There are all kinds of ways to cook a 23 week old cockerel. I freeze mine the day they are butchered but let them thaw in the fridge and set a day or so after they are thawed. Rigor mortis is not a problem. My preferred method is to cut the bird into serving pieces, then rinse them off but do not dry them. Then coat in herbs. I generally use oregano and basil as I grow that and put it up by the quart. Sometimes i add parsley or thyme. Use whatever herbs make your little heart go pitter patter. I do not use salt or pepper but you could. You could use garlic or onion. Then bake that in a pot that has a tight fitting lid in an oven set at 250 degrees F for about 3 to 3-1/2 hours. I use a slotted spoon to take it out. Be careful the meat might fall off the bone. That is not a typo, 250 degrees. Cook it slowly. I use a ceramic baking dish and find it to be an extremely easy recipe.
The liquid in the bottom of that pot is some of the best broth you can get. Do not throw throw it away. You might want to strain the chunks out and de-fat it.
I save the bones after this is eaten and use them with the rest of the carcass to make broth. I put a bay leaf, about a dozen peppercorns, a rough chopped carrot, celery stalk, onion, and garlic, and more herbs in a large crock pot and the bones and carcass in a large crock pot and cover that with water. I cook that overnight, usually 14 to 20 hours on the lowest setting. I strain that through a wire mesh colander to get the big chunks out, de-fat it, then strain it through cheesecloth before canning it. That broth is a lot better than anything you can buy at the store.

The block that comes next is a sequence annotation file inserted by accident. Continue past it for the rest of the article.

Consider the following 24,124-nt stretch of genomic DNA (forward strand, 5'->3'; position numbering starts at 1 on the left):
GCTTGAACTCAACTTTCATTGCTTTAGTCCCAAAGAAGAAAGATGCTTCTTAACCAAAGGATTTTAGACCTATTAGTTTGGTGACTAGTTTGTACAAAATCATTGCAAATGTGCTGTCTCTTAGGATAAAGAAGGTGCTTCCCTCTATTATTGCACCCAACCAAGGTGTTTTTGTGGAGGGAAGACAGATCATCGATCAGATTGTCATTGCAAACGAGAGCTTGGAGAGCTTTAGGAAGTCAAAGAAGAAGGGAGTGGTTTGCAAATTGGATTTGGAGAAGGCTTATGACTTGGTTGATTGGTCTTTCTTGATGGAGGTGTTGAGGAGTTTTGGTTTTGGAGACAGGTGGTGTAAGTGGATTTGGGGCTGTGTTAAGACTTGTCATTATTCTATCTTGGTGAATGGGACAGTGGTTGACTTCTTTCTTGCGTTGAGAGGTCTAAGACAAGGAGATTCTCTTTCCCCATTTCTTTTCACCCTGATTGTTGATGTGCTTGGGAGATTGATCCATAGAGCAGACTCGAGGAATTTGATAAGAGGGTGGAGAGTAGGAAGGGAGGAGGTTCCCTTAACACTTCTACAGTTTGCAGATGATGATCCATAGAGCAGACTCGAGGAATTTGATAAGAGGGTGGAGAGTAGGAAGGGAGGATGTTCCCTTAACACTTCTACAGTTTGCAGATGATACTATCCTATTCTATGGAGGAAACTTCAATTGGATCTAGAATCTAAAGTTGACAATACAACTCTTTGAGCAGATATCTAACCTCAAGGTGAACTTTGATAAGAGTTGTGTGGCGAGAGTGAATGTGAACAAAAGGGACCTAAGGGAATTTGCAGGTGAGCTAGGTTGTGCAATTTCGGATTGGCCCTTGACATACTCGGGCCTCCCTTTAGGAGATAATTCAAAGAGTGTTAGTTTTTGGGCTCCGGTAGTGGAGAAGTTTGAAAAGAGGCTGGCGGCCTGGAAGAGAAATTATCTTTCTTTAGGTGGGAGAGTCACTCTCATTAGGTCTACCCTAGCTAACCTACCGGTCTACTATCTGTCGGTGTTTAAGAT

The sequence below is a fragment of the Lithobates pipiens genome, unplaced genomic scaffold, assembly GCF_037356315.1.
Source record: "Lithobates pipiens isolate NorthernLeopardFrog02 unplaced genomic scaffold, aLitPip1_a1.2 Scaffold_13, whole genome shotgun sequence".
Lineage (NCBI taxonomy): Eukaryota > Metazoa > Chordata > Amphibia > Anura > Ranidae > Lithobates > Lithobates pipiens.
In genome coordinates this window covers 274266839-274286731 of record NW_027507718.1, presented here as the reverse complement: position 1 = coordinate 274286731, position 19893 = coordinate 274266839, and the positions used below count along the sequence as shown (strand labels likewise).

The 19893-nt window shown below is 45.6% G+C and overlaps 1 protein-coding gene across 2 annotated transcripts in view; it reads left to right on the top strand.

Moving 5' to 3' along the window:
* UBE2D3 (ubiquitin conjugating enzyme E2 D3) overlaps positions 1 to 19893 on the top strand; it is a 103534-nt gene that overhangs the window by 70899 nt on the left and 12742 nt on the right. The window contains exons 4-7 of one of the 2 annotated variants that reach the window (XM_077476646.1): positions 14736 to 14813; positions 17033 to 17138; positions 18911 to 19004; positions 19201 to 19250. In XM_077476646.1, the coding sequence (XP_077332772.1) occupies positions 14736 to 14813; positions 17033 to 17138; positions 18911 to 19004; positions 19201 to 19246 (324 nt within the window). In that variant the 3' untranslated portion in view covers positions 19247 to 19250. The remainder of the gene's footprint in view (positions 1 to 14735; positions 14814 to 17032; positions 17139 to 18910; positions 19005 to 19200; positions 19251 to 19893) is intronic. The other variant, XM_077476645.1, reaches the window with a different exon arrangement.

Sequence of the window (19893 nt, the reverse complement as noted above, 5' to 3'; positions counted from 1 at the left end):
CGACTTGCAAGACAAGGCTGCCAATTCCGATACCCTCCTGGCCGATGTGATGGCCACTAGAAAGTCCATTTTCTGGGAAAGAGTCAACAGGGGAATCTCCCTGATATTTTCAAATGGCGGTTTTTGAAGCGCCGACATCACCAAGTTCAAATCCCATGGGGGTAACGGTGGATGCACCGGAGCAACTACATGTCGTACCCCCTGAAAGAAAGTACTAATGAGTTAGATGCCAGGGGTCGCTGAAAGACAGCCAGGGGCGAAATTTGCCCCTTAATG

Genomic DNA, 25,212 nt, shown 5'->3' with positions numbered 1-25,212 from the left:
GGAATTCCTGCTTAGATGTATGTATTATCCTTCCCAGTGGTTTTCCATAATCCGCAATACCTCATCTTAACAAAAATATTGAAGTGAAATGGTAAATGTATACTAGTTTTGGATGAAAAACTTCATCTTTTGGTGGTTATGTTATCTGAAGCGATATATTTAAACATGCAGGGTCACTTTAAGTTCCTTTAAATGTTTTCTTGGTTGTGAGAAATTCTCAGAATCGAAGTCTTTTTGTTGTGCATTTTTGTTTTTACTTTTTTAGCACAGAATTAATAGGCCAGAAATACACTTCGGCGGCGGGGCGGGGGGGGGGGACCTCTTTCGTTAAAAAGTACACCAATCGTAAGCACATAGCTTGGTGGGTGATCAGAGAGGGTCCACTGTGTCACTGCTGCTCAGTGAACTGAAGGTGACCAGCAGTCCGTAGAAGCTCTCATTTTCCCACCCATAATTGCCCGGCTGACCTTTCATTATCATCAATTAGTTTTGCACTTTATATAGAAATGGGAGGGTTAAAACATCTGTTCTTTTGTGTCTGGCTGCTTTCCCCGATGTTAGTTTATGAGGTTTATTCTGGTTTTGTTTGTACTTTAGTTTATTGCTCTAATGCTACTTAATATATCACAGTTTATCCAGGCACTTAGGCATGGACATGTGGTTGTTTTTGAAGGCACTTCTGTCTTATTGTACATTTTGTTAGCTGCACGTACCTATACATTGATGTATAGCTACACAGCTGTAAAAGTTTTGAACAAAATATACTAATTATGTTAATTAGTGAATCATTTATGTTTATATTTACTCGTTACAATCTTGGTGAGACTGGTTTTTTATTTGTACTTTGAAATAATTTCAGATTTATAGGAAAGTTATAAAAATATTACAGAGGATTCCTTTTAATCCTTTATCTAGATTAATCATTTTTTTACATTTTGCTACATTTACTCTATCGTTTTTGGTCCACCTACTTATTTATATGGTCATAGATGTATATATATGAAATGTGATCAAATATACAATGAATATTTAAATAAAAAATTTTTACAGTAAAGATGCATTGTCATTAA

I also pick the meat out of the chunks from the colander. Be careful as it can have small bones in it. That cooked meat is great on tacos, chicken salad, or casseroles.
Hopefully others will give you detailed recipes on how they cook their cockerels, there are a lot of different ways to create a gourmet meal. If you try mine, come back and let me know what you think.
I can tell by the ingredients and the temp that it would be some mighty fine eating. You can't beat low and slow.
Ahh... I remember the first brine TG turkey... my mother in Love made... The best turkey EVER compared to all previous years (back when Martha Stewart first appeared)... well, until my son's gf entered the scene and her brine recipe for last year was SOOO good, including some orange peels and such. The flavor was throughout the meat, and yes the brining process does something that alters the molecules and allows moisture to stay IN the meat when cooked.
Others already answered better than I can probably with regards to why and such. Only reason I mention buttermilk... I see TV chefs do it specifically for FRIED chicken. And people seem to know SOMETHING from "back in the day".
I have considered trying to brine... DURING rest but haven't yet tested results or spent the time yet.
If I really wanted fried chicken... I would consider raising some broilers for JUST that reason. All my birds are DP and and won't be harvested until at least 20 weeks usually depending on behavior.
Yes... cooking and eating our birds has taken adjustment on our part. I was so afraid I might have missed something and eat a feather or other funk... as IF market chickens are cleaner. They have a bit more chew and sometimes more flavor. It ends up being good, once your (my) mindset accepts eating birds you raised and cleaned yourself.